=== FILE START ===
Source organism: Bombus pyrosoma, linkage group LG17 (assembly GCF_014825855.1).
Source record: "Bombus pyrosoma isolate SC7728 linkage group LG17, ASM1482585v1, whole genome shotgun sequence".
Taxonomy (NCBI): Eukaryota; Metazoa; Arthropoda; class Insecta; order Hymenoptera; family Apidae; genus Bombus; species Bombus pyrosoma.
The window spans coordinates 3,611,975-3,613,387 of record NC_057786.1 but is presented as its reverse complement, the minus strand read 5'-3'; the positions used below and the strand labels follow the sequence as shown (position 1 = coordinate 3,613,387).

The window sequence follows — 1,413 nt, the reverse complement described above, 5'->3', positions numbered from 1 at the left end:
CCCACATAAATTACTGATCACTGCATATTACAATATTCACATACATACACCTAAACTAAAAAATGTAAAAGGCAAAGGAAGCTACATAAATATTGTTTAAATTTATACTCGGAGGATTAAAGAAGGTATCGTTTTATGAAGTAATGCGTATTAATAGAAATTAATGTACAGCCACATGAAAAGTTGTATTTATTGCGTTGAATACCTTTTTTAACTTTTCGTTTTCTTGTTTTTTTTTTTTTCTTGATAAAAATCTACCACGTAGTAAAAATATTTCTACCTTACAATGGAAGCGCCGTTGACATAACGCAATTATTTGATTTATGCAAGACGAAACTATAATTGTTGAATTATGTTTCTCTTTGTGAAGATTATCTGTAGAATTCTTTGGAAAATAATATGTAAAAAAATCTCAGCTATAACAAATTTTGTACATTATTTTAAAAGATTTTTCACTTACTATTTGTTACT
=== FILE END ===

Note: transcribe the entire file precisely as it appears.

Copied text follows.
Source organism: Bombus pyrosoma, linkage group LG17 (assembly GCF_014825855.1).
Source record: "Bombus pyrosoma isolate SC7728 linkage group LG17, ASM1482585v1, whole genome shotgun sequence".
Taxonomy (NCBI): Eukaryota; Metazoa; Arthropoda; class Insecta; order Hymenoptera; family Apidae; genus Bombus; species Bombus pyrosoma.
The window spans coordinates 3,611,975-3,613,387 of record NC_057786.1 but is presented as its reverse complement, the minus strand read 5'-3'; the positions used below and the strand labels follow the sequence as shown (position 1 = coordinate 3,613,387).

The window sequence follows — 1,413 nt, the reverse complement described above, 5'->3', positions numbered from 1 at the left end:
CCCACATAAATTACTGATCACTGCATATTACAATATTCACATACATACACCTAAACTAAAAAATGTAAAAGGCAAAGGAAGCTACATAAATATTGTTTAAATTTATACTCGGAGGATTAAAGAAGGTATCGTTTTATGAAGTAATGCGTATTAATAGAAATTAATGTACAGCCACATGAAAAGTTGTATTTATTGCGTTGAATACCTTTTTTAACTTTTCGTTTTCTTGTTTTTTTTTTTTTCTTGATAAAAATCTACCACGTAGTAAAAATATTTCTACCTTACAATGGAAGCGCCGTTGACATAACGCAATTATTTGATTTATGCAAGACGAAACTATAATTGTTGAATTATGTTTCTCTTTGTGAAGATTATCTGTAGAATTCTTTGGAAAATAATATGTAAAAAAATCTCAGCTATAACAAATTTTGTACATTATTTTAAAAGATTTTTCACTTACTATTTGTTACT